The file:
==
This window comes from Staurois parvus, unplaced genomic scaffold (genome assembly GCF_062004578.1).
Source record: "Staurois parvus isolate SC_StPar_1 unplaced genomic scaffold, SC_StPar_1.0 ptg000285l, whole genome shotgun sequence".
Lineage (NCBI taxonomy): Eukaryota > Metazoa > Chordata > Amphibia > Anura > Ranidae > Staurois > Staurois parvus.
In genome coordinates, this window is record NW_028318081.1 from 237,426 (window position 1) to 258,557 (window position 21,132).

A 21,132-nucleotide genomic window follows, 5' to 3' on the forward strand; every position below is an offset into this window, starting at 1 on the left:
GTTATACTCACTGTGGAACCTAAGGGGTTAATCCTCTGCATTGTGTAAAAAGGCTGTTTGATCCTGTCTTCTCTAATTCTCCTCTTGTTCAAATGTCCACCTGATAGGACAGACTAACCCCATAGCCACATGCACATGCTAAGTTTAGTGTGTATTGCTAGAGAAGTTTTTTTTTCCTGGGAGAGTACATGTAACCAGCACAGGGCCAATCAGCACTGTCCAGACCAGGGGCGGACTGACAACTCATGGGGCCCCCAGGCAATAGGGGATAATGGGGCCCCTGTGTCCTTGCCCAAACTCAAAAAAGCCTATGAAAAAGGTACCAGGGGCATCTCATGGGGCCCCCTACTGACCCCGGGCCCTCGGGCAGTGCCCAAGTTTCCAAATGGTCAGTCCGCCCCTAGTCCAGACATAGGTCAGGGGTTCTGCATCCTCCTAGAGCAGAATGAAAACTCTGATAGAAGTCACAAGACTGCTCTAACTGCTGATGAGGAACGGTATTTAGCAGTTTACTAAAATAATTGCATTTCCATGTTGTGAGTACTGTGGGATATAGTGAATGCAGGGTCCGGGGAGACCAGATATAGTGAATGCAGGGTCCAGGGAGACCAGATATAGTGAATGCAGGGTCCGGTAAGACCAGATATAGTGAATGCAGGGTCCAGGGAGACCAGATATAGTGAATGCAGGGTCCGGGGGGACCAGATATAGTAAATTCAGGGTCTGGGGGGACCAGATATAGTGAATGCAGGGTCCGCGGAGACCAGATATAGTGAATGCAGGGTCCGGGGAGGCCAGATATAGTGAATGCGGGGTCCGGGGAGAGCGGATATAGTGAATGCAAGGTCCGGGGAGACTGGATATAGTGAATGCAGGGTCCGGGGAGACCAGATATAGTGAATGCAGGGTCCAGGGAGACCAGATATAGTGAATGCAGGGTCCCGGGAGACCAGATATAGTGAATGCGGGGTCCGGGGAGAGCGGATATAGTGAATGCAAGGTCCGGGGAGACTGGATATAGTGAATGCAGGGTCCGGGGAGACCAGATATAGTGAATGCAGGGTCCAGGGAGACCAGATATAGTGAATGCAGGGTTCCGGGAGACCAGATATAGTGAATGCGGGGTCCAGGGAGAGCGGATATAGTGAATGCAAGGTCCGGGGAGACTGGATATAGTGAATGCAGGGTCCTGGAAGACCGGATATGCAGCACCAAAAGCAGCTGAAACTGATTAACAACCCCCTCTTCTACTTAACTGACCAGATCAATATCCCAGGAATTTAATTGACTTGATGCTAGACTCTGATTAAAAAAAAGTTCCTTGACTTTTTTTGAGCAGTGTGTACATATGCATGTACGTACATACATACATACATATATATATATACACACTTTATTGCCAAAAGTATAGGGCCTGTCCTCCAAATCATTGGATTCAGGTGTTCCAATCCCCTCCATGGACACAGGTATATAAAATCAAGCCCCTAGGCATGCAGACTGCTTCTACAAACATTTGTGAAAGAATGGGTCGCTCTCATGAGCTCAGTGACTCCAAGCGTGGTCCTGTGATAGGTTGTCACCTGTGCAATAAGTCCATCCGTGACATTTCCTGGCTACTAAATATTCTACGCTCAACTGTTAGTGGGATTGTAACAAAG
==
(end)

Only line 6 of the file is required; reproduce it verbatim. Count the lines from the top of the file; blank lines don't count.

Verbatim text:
GTTATACTCACTGTGGAACCTAAGGGGTTAATCCTCTGCATTGTGTAAAAAGGCTGTTTGATCCTGTCTTCTCTAATTCTCCTCTTGTTCAAATGTCCACCTGATAGGACAGACTAACCCCATAGCCACATGCACATGCTAAGTTTAGTGTGTATTGCTAGAGAAGTTTTTTTTTCCTGGGAGAGTACATGTAACCAGCACAGGGCCAATCAGCACTGTCCAGACCAGGGGCGGACTGACAACTCATGGGGCCCCCAGGCAATAGGGGATAATGGGGCCCCTGTGTCCTTGCCCAAACTCAAAAAAGCCTATGAAAAAGGTACCAGGGGCATCTCATGGGGCCCCCTACTGACCCCGGGCCCTCGGGCAGTGCCCAAGTTTCCAAATGGTCAGTCCGCCCCTAGTCCAGACATAGGTCAGGGGTTCTGCATCCTCCTAGAGCAGAATGAAAACTCTGATAGAAGTCACAAGACTGCTCTAACTGCTGATGAGGAACGGTATTTAGCAGTTTACTAAAATAATTGCATTTCCATGTTGTGAGTACTGTGGGATATAGTGAATGCAGGGTCCGGGGAGACCAGATATAGTGAATGCAGGGTCCAGGGAGACCAGATATAGTGAATGCAGGGTCCGGTAAGACCAGATATAGTGAATGCAGGGTCCAGGGAGACCAGATATAGTGAATGCAGGGTCCGGGGGGACCAGATATAGTAAATTCAGGGTCTGGGGGGACCAGATATAGTGAATGCAGGGTCCGCGGAGACCAGATATAGTGAATGCAGGGTCCGGGGAGGCCAGATATAGTGAATGCGGGGTCCGGGGAGAGCGGATATAGTGAATGCAAGGTCCGGGGAGACTGGATATAGTGAATGCAGGGTCCGGGGAGACCAGATATAGTGAATGCAGGGTCCAGGGAGACCAGATATAGTGAATGCAGGGTCCCGGGAGACCAGATATAGTGAATGCGGGGTCCGGGGAGAGCGGATATAGTGAATGCAAGGTCCGGGGAGACTGGATATAGTGAATGCAGGGTCCGGGGAGACCAGATATAGTGAATGCAGGGTCCAGGGAGACCAGATATAGTGAATGCAGGGTTCCGGGAGACCAGATATAGTGAATGCGGGGTCCAGGGAGAGCGGATATAGTGAATGCAAGGTCCGGGGAGACTGGATATAGTGAATGCAGGGTCCTGGAAGACCGGATATGCAGCACCAAAAGCAGCTGAAACTGATTAACAACCCCCTCTTCTACTTAACTGACCAGATCAATATCCCAGGAATTTAATTGACTTGATGCTAGACTCTGATTAAAAAAAAGTTCCTTGACTTTTTTTGAGCAGTGTGTACATATGCATGTACGTACATACATACATACATATATATATATACACACTTTATTGCCAAAAGTATAGGGCCTGTCCTCCAAATCATTGGATTCAGGTGTTCCAATCCCCTCCATGGACACAGGTATATAAAATCAAGCCCCTAGGCATGCAGACTGCTTCTACAAACATTTGTGAAAGAATGGGTCGCTCTCATGAGCTCAGTGACTCCAAGCGTGGTCCTGTGATAGGTTGTCACCTGTGCAATAAGTCCATCCGTGACATTTCCTGGCTACTAAATATTCTACGCTCAACTGTTAGTGGGATTGTAACAAAG